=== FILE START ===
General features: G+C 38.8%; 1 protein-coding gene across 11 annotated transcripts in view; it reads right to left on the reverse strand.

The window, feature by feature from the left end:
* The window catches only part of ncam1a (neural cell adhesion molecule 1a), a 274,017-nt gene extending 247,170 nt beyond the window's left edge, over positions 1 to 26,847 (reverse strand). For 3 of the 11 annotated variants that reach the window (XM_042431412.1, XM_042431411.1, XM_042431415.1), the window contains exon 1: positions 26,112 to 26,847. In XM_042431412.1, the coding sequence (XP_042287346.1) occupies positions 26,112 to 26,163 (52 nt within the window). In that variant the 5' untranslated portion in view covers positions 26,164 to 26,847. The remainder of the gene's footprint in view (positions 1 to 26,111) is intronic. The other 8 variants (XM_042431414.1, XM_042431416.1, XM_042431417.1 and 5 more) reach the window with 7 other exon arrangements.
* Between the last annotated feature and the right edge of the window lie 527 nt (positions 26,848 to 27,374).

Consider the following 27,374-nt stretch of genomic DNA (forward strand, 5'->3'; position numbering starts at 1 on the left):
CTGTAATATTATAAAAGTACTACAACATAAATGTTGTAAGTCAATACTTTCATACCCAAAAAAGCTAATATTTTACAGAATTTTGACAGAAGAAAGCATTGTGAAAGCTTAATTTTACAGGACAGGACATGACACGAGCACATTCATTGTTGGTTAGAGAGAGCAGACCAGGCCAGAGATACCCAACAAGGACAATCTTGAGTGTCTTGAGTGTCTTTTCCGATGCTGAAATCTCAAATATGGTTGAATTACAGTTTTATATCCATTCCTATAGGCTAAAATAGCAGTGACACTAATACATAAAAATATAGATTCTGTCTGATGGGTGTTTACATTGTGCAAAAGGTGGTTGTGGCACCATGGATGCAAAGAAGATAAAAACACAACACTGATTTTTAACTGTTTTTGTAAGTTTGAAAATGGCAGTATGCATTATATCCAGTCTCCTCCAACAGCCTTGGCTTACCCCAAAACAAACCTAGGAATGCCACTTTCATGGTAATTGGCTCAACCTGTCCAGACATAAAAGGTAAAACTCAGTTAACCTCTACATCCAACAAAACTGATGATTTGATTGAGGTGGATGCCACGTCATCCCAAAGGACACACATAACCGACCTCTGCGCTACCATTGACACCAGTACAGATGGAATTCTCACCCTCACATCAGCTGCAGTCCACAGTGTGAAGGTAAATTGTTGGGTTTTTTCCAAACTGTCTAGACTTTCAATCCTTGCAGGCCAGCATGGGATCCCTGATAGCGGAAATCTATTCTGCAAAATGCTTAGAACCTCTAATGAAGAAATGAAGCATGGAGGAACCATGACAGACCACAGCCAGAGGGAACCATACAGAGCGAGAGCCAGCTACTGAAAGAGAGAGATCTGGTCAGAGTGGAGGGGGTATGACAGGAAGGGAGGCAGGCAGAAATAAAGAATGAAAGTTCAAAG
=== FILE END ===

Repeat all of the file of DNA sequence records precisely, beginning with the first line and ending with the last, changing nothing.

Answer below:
General features: G+C 38.8%; 1 protein-coding gene across 11 annotated transcripts in view; it reads right to left on the reverse strand.

The window, feature by feature from the left end:
* The window catches only part of ncam1a (neural cell adhesion molecule 1a), a 274,017-nt gene extending 247,170 nt beyond the window's left edge, over positions 1 to 26,847 (reverse strand). For 3 of the 11 annotated variants that reach the window (XM_042431412.1, XM_042431411.1, XM_042431415.1), the window contains exon 1: positions 26,112 to 26,847. In XM_042431412.1, the coding sequence (XP_042287346.1) occupies positions 26,112 to 26,163 (52 nt within the window). In that variant the 5' untranslated portion in view covers positions 26,164 to 26,847. The remainder of the gene's footprint in view (positions 1 to 26,111) is intronic. The other 8 variants (XM_042431414.1, XM_042431416.1, XM_042431417.1 and 5 more) reach the window with 7 other exon arrangements.
* Between the last annotated feature and the right edge of the window lie 527 nt (positions 26,848 to 27,374).

Consider the following 27,374-nt stretch of genomic DNA (forward strand, 5'->3'; position numbering starts at 1 on the left):
CTGTAATATTATAAAAGTACTACAACATAAATGTTGTAAGTCAATACTTTCATACCCAAAAAAGCTAATATTTTACAGAATTTTGACAGAAGAAAGCATTGTGAAAGCTTAATTTTACAGGACAGGACATGACACGAGCACATTCATTGTTGGTTAGAGAGAGCAGACCAGGCCAGAGATACCCAACAAGGACAATCTTGAGTGTCTTGAGTGTCTTTTCCGATGCTGAAATCTCAAATATGGTTGAATTACAGTTTTATATCCATTCCTATAGGCTAAAATAGCAGTGACACTAATACATAAAAATATAGATTCTGTCTGATGGGTGTTTACATTGTGCAAAAGGTGGTTGTGGCACCATGGATGCAAAGAAGATAAAAACACAACACTGATTTTTAACTGTTTTTGTAAGTTTGAAAATGGCAGTATGCATTATATCCAGTCTCCTCCAACAGCCTTGGCTTACCCCAAAACAAACCTAGGAATGCCACTTTCATGGTAATTGGCTCAACCTGTCCAGACATAAAAGGTAAAACTCAGTTAACCTCTACATCCAACAAAACTGATGATTTGATTGAGGTGGATGCCACGTCATCCCAAAGGACACACATAACCGACCTCTGCGCTACCATTGACACCAGTACAGATGGAATTCTCACCCTCACATCAGCTGCAGTCCACAGTGTGAAGGTAAATTGTTGGGTTTTTTCCAAACTGTCTAGACTTTCAATCCTTGCAGGCCAGCATGGGATCCCTGATAGCGGAAATCTATTCTGCAAAATGCTTAGAACCTCTAATGAAGAAATGAAGCATGGAGGAACCATGACAGACCACAGCCAGAGGGAACCATACAGAGCGAGAGCCAGCTACTGAAAGAGAGAGATCTGGTCAGAGTGGAGGGGGTATGACAGGAAGGGAGGCAGGCAGAAATAAAGAATGAAAGTTCAAAG